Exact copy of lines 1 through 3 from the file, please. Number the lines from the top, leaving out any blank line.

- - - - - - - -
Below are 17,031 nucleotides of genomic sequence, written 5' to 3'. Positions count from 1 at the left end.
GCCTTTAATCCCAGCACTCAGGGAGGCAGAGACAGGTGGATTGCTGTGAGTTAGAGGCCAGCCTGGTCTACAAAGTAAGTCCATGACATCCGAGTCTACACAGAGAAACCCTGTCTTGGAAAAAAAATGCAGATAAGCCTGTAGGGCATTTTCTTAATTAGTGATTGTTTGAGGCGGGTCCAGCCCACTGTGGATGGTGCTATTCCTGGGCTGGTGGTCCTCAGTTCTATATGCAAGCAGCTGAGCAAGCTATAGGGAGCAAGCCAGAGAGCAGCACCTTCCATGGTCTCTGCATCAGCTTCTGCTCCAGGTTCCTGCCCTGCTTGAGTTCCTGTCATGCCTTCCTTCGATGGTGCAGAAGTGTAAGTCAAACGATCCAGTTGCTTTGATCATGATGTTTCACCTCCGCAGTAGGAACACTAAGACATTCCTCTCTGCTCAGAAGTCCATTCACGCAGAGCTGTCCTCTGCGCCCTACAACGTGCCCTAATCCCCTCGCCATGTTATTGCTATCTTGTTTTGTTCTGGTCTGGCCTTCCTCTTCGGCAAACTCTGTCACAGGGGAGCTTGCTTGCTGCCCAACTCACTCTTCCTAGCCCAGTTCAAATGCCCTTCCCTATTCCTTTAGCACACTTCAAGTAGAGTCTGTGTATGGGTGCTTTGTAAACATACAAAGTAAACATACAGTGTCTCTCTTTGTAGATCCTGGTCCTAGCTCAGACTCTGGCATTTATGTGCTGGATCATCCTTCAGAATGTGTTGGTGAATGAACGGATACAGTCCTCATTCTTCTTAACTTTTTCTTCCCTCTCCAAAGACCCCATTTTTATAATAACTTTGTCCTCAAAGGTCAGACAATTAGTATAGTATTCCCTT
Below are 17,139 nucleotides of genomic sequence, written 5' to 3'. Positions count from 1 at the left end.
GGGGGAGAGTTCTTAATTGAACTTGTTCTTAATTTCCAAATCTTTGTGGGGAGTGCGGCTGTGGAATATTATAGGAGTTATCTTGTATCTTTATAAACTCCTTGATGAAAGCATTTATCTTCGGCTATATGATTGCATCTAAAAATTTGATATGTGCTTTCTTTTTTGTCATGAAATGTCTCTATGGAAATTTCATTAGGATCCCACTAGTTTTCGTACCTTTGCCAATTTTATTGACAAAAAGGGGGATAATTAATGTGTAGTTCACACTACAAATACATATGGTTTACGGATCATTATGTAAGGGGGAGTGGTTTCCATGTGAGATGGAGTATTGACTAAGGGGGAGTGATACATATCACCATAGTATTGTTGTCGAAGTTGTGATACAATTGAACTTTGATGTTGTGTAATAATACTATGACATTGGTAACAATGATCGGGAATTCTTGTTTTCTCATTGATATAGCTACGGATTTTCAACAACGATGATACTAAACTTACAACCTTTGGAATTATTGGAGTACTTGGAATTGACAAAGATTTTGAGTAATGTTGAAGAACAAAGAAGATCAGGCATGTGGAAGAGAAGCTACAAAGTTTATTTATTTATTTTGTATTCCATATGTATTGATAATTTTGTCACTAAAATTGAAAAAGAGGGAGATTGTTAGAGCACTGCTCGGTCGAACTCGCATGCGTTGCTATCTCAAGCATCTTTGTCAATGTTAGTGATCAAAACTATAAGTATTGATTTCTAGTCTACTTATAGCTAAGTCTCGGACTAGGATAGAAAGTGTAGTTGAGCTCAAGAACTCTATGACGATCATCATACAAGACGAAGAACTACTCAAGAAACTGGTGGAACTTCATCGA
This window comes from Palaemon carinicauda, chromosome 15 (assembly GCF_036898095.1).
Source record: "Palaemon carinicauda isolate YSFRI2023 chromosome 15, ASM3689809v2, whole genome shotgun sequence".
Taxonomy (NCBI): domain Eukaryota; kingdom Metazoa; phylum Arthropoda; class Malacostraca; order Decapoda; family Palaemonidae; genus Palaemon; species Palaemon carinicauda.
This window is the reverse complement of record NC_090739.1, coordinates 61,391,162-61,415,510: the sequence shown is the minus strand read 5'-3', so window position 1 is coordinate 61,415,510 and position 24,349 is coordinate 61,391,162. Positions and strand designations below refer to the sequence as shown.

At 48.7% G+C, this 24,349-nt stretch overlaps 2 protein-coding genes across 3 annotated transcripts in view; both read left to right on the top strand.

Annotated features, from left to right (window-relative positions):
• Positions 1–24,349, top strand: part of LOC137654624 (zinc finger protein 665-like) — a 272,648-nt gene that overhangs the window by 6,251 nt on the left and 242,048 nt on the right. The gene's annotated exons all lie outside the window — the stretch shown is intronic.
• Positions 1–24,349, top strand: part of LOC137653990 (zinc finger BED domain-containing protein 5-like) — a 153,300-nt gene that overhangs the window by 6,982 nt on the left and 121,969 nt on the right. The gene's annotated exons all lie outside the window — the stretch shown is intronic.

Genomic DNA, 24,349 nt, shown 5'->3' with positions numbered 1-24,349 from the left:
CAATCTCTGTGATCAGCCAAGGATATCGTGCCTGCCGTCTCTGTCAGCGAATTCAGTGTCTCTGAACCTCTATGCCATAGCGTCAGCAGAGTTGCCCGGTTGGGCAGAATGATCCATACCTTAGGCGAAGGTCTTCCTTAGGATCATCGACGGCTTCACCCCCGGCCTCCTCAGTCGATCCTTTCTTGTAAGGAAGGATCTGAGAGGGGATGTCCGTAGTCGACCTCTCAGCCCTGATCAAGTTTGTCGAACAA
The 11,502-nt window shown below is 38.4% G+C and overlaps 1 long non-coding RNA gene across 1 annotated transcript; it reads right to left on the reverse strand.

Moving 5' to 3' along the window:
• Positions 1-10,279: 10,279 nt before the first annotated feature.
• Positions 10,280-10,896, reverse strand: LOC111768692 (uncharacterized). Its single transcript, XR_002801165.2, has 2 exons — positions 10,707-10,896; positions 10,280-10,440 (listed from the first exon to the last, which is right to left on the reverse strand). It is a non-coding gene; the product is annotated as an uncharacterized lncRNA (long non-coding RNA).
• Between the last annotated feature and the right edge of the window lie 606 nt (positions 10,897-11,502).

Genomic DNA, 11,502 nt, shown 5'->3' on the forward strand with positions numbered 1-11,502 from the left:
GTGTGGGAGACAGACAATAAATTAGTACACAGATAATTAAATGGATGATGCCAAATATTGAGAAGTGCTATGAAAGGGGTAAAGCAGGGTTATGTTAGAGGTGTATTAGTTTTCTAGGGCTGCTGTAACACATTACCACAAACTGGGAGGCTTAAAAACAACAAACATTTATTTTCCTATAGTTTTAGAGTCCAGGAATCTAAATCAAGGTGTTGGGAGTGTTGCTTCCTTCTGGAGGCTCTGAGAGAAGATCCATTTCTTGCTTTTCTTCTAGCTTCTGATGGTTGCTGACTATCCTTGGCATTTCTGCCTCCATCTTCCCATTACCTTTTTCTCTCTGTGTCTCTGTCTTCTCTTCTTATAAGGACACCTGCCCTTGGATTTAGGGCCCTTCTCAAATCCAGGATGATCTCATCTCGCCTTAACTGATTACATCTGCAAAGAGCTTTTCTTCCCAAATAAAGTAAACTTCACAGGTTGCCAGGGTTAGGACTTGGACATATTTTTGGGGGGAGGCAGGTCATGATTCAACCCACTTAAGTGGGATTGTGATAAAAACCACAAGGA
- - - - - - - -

Below are 17,031 nucleotides of genomic sequence, written 5' to 3'. Positions count from 1 at the left end.
GCCTTTAATCCCAGCACTCAGGGAGGCAGAGACAGGTGGATTGCTGTGAGTTAGAGGCCAGCCTGGTCTACAAAGTAAGTCCATGACATCCGAGTCTACACAGAGAAACCCTGTCTTGGAAAAAAAATGCAGATAAGCCTGTAGGGCATTTTCTTAATTAGTGATTGTTTGAGGCGGGTCCAGCCCACTGTGGATGGTGCTATTCCTGGGCTGGTGGTCCTCAGTTCTATATGCAAGCAGCTGAGCAAGCTATAGGGAGCAAGCCAGAGAGCAGCACCTTCCATGGTCTCTGCATCAGCTTCTGCTCCAGGTTCCTGCCCTGCTTGAGTTCCTGTCATGCCTTCCTTCGATGGTGCAGAAGTGTAAGTCAAACGATCCAGTTGCTTTGATCATGATGTTTCACCTCCGCAGTAGGAACACTAAGACATTCCTCTCTGCTCAGAAGTCCATTCACGCAGAGCTGTCCTCTGCGCCCTACAACGTGCCCTAATCCCCTCGCCATGTTATTGCTATCTTGTTTTGTTCTGGTCTGGCCTTCCTCTTCGGCAAACTCTGTCACAGGGGAGCTTGCTTGCTGCCCAACTCACTCTTCCTAGCCCAGTTCAAATGCCCTTCCCTATTCCTTTAGCACACTTCAAGTAGAGTCTGTGTATGGGTGCTTTGTAAACATACAAAGTAAACATACAGTGTCTCTCTTTGTAGATCCTGGTCCTAGCTCAGACTCTGGCATTTATGTGCTGGATCATCCTTCAGAATGTGTTGGTGAATGAACGGATACAGTCCTCATTCTTCTTAACTTTTTCTTCCCTCTCCAAAGACCCCATTTTTATAATAACTTTGTCCTCAAAGGTCAGACAATTAGTATAGTATTCCCTT
Below are 17,139 nucleotides of genomic sequence, written 5' to 3'. Positions count from 1 at the left end.